The problem with every Type I player’s thinking was that we looked at Teeth as a control kill card – a substitute for Morphling, Silver Wyvern, Rainbow Efreet, and every other flying fat finisher from old Type II. Few really saw it in action, and even then, the Type II coverage give you that impression.
In hindsight, however, ‘Tog’s ability doesn’t fit the usual template. As old Type II tournament reports hinted, it really reads:”Target opponent loses the game if you have X + .5Y + 1, where X is the number of cards in your hand and Y is the number of cards in your graveyard.”
That, my friends, is really a combo.
In Type II, this wasn’t as easy to see since you saw cards drawn and counterwars fought, and you saw a control deck. In Type I, however, all the cheaper cards can set up ‘Tog so fast that taking control isn’t even important – especially not with Berserk, Shadow Rift, or even Jump. Type I ‘Tog decks are not control decks, to be sure.
So what you have is a combo card that combos with anything that draws cards or puts them into the graveyard. Gush, thus, not only helps a ‘Tog deck develop, but turns into 6.5 points of damage when it’s done using the cards. Add a sacrificed fetchland, a couple of cantrips, and a Berserk, and your opponent is dead meat.
Minus the Berserk, it’s arguably this 6.5 points that makes Gush broken with Fastbond, since winning immediately is a very strong incentive to scramble for more cantrips and another Gush in one turn. Further, Meyer’s Psychatog deck, being more controllish, doesn’t even run all four Gushes.
Creatures As Problems
Over the past years, some frustrated kids on Type I forums would always propose the restriction of Morphling at one time or another (with Mana Drain a close second). The standard initial reply would always be,”But it’s only a creature!”
The point, however, is that you have practically a combo in creature form, and one that kills so fast you don’t even have time to search for a solution if you have one.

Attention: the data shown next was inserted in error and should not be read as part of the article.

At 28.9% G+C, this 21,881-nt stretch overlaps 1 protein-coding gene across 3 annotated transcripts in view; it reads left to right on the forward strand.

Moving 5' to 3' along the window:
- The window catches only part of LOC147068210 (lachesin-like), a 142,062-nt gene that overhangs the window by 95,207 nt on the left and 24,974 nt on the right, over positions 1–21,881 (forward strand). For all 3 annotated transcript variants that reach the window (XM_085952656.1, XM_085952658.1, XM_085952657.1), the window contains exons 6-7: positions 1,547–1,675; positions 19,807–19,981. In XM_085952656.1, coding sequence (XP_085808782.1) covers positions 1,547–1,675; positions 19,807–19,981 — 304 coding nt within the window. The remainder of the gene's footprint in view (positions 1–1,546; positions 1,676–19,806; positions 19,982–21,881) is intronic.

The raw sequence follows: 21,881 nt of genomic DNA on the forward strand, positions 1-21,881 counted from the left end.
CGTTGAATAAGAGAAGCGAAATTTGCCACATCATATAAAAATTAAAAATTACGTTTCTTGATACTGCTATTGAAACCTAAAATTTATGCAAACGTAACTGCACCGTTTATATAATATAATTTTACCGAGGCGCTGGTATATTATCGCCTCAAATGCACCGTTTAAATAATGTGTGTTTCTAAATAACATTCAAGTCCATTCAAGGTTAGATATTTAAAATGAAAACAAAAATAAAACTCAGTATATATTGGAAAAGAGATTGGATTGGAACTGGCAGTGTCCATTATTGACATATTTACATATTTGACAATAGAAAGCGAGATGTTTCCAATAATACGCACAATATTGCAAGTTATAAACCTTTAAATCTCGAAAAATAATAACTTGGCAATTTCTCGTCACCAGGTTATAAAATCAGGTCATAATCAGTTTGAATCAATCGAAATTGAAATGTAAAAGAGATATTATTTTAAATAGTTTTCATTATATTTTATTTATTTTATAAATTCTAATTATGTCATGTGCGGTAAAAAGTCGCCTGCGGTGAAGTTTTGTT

Creatures kill as surely as the fanciest combo, you know.
The reason conventional logic pooh-poohs creatures is that they’re the easiest to destroy of all the permanent types. Initial thinking on ‘Tog precisely read,”Why bother in a format with Swords to Plowshares?”
Now, though, you realize that very few decks can play the handful of removal spells that can deal with ‘Tog.
Outside”The Deck,” Swords to Plowshares is found only in Deck Parfait and White Weenie, and Blood Moon is the only other threat a Growing ‘Tog deck would have to worry about. Diabolic Edict and Chainer’s Edicts aren’t really used except in a few builds of black decks. Powder Keg is limited mainly to Ophidian-based decks and Nether Void. Red Elemental Blast is limited to the sideboards of some red decks.
If you look at the list, in fact, only”The Deck” runs this kind of removal in significant numbers since it can sideboard both Swords to Plowshares and Red Elemental Blast.
Now, before ‘Tog, not all decks ran Swords to Plowshares or some other removal and they were perfectly viable. The alternative to having a solution is to make your own threat. In other words, the alternative is to bring the opponent down to zero.
The irony is that it’s extremely difficult to race a Psychatog in Type I once it’s already on the board, since it can kill in one turn. Roland actually tried his very first build on me when I was playing Sligh, and I only won once, on a Turn 4 with three 2/1s out, and with him poised to hit 20/21 the moment he untapped. The low land count and Gush just made Price of Progress a Flame Rift.
Not having much luck against Misdirection and too-big creatures, present aggro decks are thus placed into the seemingly absurd situation of having to run cards like Maze of Ith, Gilded Drake, and Waterfront Bouncer. They can’t play their aggressive strategy, and are thus forced to dilute these with control elements. (Maze of Ith is probably the most effective, since Roland put Ice into his deck to counter it.)
Roland Bode came up with an incredibly good deck, but the jury is still out on whether or not it’s broken. If Psychatog, Phyrexian Dreadnought and, to a lesser extent, Quirion Dryad have made aggro-control too powerful, though, I there will a problem since you want good aggro decks to keep the metagame honest.
If it is broken, again, consider the new creature bases in your assessment. Again, Gush was never cause to complain about Turboland, and it’s apparently not broken with anything other than Psychatog.
To end, if there is a problem as some people claim, then identifying the broken link in the chain is extremely important. Remember how the DCI missed Necropotence in Extended, banned Dark Ritual instead, and still refuses to admit it made a mistake?
rakso on #BDChat on EFNet
University of the Philippines, College of Law
Forum Administrator, Star City Games
Featured Writer, Star City Games
Author of the Control Player’s Bible
Maintainer, Beyond Dominia (R.I.P.)
Proud member of the Casual Player’s Alliance